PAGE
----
- Wink DA, Hines HB, Cheng RYS, Switzer CH, Flores-Santana W, Vitek MP, et al. Nitric oxide and redox mechanisms in the immune response. J Leukoc Biol. 2011;89:873–91.View ArticlePubMedPubMed CentralGoogle Scholar
- Nathan C, Cunningham-Bussel A. Beyond oxidative stress: an immunologist’s guide to reactive oxygen species. Nat Rev Immunol. 2013;13:349–61.View ArticlePubMedPubMed CentralGoogle Scholar
- Tremellen K. Oxidative stress and male infertility—a clinical perspective. Hum Reprod Update. 2008;14:243–58.View ArticlePubMedGoogle Scholar
- Waris G, Ahsan H. Reactive oxygen species: role in the development of cancer and various chronic conditions. J Carcinog. 2006;5:14.View ArticlePubMedPubMed CentralGoogle Scholar
- Lambeth JD. Nox enzymes, ROS, and chronic disease: an example of antagonistic pleiotropy. Free Radic Biol Med. 2007;43:332–47.View ArticlePubMedPubMed CentralGoogle Scholar
- Federico A, Cardaioli E, Da Pozzo P, Formichi P, Gallus GN, Radi E. Mitochondria, oxidative stress and neurodegeneration. J Neurol Sci. 2012;322:254–62.View ArticlePubMedGoogle Scholar
- Perez-Campo R, López-Torres M, Cadenas S, Rojas C, Barja G. The rate of free radical production as a determinant of the rate of aging: evidence from the comparative approach. J Comp Physiol B, Biochem Syst Environ Physiol. 1998;168:149–58.View ArticlePubMedGoogle Scholar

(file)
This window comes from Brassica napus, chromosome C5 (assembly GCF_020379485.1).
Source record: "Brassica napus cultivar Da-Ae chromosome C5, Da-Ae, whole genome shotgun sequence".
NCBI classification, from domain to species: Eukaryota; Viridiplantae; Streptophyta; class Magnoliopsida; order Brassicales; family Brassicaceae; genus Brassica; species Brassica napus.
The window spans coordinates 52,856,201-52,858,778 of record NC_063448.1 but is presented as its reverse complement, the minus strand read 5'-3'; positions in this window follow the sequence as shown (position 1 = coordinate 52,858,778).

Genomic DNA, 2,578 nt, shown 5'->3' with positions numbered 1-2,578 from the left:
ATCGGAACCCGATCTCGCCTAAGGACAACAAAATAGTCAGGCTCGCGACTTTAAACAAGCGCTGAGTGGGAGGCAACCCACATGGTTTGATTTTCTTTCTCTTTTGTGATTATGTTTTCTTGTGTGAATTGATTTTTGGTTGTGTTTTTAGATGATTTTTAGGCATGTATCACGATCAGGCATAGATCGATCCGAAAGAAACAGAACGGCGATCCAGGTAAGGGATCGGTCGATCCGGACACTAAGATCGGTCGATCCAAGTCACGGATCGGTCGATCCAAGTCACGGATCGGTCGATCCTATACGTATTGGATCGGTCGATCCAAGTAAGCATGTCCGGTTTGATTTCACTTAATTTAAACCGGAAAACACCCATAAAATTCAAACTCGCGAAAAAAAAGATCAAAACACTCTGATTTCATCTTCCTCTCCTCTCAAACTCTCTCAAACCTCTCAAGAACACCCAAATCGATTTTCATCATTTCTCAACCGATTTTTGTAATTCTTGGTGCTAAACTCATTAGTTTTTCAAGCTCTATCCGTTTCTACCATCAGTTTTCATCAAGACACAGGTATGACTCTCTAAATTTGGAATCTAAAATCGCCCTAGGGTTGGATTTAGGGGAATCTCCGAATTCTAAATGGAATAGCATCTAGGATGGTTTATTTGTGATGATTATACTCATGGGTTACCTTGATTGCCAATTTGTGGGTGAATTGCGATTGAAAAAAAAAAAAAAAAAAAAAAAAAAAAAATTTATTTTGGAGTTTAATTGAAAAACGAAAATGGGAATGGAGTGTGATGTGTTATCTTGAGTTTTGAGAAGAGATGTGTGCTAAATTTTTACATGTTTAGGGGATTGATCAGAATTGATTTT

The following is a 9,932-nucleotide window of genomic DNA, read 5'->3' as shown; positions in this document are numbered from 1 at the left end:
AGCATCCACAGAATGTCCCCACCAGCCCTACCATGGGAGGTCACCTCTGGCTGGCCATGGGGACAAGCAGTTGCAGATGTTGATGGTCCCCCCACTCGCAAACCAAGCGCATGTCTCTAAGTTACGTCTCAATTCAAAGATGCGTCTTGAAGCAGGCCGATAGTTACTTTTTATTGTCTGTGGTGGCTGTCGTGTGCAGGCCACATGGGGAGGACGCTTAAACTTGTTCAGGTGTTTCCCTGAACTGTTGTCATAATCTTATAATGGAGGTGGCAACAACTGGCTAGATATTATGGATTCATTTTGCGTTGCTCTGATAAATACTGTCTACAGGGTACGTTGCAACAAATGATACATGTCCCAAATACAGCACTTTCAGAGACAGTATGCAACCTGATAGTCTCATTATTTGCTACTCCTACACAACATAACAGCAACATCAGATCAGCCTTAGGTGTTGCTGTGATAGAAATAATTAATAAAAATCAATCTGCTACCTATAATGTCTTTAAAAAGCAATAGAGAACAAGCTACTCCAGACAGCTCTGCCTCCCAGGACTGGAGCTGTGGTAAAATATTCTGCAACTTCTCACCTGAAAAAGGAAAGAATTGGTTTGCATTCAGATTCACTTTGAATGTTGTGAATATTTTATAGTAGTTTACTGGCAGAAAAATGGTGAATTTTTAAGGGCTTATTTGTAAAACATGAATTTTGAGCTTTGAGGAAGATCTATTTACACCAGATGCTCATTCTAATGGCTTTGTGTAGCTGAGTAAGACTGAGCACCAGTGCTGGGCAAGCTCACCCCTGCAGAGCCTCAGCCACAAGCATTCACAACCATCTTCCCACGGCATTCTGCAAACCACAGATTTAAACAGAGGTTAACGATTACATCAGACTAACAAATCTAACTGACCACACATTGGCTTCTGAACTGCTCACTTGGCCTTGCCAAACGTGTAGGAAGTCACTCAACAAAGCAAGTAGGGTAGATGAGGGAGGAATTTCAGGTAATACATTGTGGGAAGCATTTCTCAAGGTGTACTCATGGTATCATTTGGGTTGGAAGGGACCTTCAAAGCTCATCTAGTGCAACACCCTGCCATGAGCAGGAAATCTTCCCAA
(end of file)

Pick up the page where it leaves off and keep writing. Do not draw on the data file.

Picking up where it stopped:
- Finkel T, Holbrook NJ. Oxidants, oxidative stress and the biology of ageing. Nature. 2000;408:239–47.View ArticlePubMedGoogle Scholar
- Adelman JS, Martin LB. Vertebrate sickness behaviors: adaptive and integrated neuroendocrine immune responses. Integr Comp Biol. 2009;49:202–14.View ArticlePubMedGoogle Scholar
- Lochmiller RL, Deerenberg C. Trade-offs in evolutionary immunology: just what is the cost of immunity? Oikos. 2000;88:87–98.View ArticleGoogle Scholar
- Demas GE, Chefer V, Talan MI, Nelson RJ. Metabolic costs of mounting an antigen-stimulated immune response in adult and aged C57BL/6 J mice. Am J Physiol. 1997;273:R1631–7.PubMedGoogle Scholar
- Freitak D, Ots I, Vanatoa A, Hõrak P. Immune response is energetically costly in white cabbage butterfly pupae. Proc R Soc B Biol Sci. 2003;270:S220–2.View ArticleGoogle Scholar